I am a 27 year old writer residing in Youngstown, Ohio with my husband, one-eyed cat child, Maia, and as of June 2017, a rescue dog named Dorothy.
I’ve been writing for a long time. In the fifth grade, my teacher pulled me aside after a creative writing assignment and said to me very matter of factly that I was going to grow up and be a writer. Of course, as a child, I had accepted my unknown career quite easily. It was like that Thing I always knew, that Thing I would wake up one day and find myself being.
And then I grew up, I suppose. As a teenager I still wrote. It was mostly stunted versions of poetry and random bits of fanfiction, but regardless, I enjoyed it quite a bit. I was very imaginative; I was always thinking up something. But somehow along the way, adulthood snatched my creativity and dug a hole somewhere in the middle of nowhere and shoved it in there, covering it up and cackling incessantly.
I made choices that took me far away from my childhood dream of becoming a writer. I stopped writing, for a long time.
But then I woke up one day and had an idea. A whisper of one, really, but an idea all the same. I went about my adult daily life but at the same time thought of my idea, allowed it to grow and fully form, and then discovered rather abruptly that my idea had real live people driving it.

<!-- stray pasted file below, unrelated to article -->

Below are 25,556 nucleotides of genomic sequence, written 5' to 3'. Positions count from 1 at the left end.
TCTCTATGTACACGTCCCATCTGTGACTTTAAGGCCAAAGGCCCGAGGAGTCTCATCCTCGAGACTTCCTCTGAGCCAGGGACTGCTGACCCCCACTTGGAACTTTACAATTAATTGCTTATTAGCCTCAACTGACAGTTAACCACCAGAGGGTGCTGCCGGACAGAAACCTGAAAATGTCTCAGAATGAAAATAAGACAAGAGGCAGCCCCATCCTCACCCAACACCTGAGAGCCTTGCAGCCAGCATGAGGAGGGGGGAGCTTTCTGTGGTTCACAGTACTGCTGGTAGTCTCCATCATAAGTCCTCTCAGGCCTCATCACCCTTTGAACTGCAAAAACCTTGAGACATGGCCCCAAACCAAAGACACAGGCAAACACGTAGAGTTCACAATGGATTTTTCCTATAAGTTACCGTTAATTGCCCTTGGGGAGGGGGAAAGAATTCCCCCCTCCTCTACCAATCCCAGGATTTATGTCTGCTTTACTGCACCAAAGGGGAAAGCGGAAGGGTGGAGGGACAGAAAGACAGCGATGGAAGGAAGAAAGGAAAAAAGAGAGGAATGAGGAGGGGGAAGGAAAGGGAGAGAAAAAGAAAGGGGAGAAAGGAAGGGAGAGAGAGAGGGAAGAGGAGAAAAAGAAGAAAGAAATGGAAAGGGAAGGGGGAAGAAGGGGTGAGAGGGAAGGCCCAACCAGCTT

These people spoke to me like anyone else, except they were in my head. I’m sure you can imagine that I was quite concerned for my state of mind. I thought of little else. I had discovered that there was an entire world beyond the realm of reality, that perhaps the world of imagination was as real as anything else. I stopped worrying about my state of mind; I started listening to the people instead. And as a result I discovered the beauty of taking an idea and giving it actual life.
And so I started writing again. I discovered that writing is a muscle, almost. The more you use it, the easier it is. And then I was able to give those people in my head names, and allowed them to help me tell their stories. It’s strangely fulfilling and satisfying, and I even though it’s immensely difficult sometimes, I wouldn’t trade it for the world.
I’m still an adult, with a day job that does not involve writing. When I’m not immersing myself in someone else’s world via film or books, I’m probably writing, and when I’m writing, I’m growing.
And it’s such a beautiful thing.